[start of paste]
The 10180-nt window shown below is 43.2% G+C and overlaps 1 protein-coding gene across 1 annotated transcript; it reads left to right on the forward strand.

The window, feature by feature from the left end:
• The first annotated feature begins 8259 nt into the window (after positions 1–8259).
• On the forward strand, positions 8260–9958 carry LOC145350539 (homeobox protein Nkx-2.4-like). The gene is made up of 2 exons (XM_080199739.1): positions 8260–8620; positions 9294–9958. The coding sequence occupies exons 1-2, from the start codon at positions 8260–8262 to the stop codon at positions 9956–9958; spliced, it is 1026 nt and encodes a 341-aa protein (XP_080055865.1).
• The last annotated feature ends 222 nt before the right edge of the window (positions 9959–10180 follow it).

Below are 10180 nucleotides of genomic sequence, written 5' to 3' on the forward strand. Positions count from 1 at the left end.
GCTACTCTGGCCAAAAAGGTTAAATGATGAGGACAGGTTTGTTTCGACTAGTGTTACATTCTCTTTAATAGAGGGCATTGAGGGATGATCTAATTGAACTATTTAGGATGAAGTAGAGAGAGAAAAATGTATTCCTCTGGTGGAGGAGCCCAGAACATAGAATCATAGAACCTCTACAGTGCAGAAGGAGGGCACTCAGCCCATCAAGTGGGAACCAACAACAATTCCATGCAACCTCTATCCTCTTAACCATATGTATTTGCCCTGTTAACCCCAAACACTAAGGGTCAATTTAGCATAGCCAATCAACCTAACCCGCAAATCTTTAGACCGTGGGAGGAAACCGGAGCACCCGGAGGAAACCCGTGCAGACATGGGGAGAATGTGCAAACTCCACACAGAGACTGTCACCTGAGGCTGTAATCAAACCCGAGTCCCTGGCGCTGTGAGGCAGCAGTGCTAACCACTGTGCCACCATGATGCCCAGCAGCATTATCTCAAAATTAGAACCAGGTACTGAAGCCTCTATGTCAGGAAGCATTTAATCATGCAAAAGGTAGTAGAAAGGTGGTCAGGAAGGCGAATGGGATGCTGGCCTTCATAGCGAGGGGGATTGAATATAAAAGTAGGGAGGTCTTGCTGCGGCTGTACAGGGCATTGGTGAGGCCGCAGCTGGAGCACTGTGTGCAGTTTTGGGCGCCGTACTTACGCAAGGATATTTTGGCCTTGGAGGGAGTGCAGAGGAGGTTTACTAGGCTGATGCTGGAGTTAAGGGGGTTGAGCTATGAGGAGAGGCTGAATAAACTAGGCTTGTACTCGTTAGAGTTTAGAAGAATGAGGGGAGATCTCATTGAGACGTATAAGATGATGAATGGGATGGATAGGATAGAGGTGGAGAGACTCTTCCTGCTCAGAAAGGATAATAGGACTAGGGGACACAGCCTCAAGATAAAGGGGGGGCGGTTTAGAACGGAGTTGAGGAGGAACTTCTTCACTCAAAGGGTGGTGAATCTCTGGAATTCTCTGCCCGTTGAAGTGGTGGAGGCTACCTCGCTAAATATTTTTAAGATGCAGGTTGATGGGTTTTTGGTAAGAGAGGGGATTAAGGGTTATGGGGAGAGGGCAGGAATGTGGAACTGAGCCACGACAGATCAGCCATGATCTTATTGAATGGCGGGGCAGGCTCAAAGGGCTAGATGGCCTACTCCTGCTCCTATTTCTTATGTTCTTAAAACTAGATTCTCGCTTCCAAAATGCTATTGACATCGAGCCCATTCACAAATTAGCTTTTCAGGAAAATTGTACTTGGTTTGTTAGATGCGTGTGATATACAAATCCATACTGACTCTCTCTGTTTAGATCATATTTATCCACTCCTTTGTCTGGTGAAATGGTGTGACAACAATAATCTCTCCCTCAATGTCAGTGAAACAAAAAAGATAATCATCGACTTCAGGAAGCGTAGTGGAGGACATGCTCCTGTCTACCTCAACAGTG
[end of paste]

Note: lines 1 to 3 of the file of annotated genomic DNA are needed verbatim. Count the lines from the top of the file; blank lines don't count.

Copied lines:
The 10180-nt window shown below is 43.2% G+C and overlaps 1 protein-coding gene across 1 annotated transcript; it reads left to right on the forward strand.

The window, feature by feature from the left end:
• The first annotated feature begins 8259 nt into the window (after positions 1–8259).